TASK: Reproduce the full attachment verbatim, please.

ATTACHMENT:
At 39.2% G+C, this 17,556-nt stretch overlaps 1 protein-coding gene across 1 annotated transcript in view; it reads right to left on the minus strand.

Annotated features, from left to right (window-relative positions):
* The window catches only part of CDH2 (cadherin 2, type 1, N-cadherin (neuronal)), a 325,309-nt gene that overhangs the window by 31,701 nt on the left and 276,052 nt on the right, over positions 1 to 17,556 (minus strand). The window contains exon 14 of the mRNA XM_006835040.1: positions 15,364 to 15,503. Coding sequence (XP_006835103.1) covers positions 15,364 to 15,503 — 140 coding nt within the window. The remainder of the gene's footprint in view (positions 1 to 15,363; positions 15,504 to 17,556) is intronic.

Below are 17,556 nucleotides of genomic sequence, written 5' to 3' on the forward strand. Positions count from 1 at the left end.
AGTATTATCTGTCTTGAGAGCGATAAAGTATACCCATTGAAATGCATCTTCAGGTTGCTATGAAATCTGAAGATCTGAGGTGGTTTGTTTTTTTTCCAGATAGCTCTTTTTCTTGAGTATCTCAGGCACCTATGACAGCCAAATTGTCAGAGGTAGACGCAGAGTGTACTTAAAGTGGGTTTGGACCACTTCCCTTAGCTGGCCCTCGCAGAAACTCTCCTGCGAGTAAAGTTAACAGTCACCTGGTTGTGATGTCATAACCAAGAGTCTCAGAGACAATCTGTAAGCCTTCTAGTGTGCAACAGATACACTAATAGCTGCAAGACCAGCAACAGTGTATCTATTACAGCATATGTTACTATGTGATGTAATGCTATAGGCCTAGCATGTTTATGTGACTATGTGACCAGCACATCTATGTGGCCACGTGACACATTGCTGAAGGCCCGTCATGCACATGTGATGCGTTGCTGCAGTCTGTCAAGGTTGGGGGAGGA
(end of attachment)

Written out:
At 39.2% G+C, this 17,556-nt stretch overlaps 1 protein-coding gene across 1 annotated transcript in view; it reads right to left on the minus strand.

Annotated features, from left to right (window-relative positions):
* The window catches only part of CDH2 (cadherin 2, type 1, N-cadherin (neuronal)), a 325,309-nt gene that overhangs the window by 31,701 nt on the left and 276,052 nt on the right, over positions 1 to 17,556 (minus strand). The window contains exon 14 of the mRNA XM_006835040.1: positions 15,364 to 15,503. Coding sequence (XP_006835103.1) covers positions 15,364 to 15,503 — 140 coding nt within the window. The remainder of the gene's footprint in view (positions 1 to 15,363; positions 15,504 to 17,556) is intronic.

Below are 17,556 nucleotides of genomic sequence, written 5' to 3' on the forward strand. Positions count from 1 at the left end.
AGTATTATCTGTCTTGAGAGCGATAAAGTATACCCATTGAAATGCATCTTCAGGTTGCTATGAAATCTGAAGATCTGAGGTGGTTTGTTTTTTTTCCAGATAGCTCTTTTTCTTGAGTATCTCAGGCACCTATGACAGCCAAATTGTCAGAGGTAGACGCAGAGTGTACTTAAAGTGGGTTTGGACCACTTCCCTTAGCTGGCCCTCGCAGAAACTCTCCTGCGAGTAAAGTTAACAGTCACCTGGTTGTGATGTCATAACCAAGAGTCTCAGAGACAATCTGTAAGCCTTCTAGTGTGCAACAGATACACTAATAGCTGCAAGACCAGCAACAGTGTATCTATTACAGCATATGTTACTATGTGATGTAATGCTATAGGCCTAGCATGTTTATGTGACTATGTGACCAGCACATCTATGTGGCCACGTGACACATTGCTGAAGGCCCGTCATGCACATGTGATGCGTTGCTGCAGTCTGTCAAGGTTGGGGGAGGA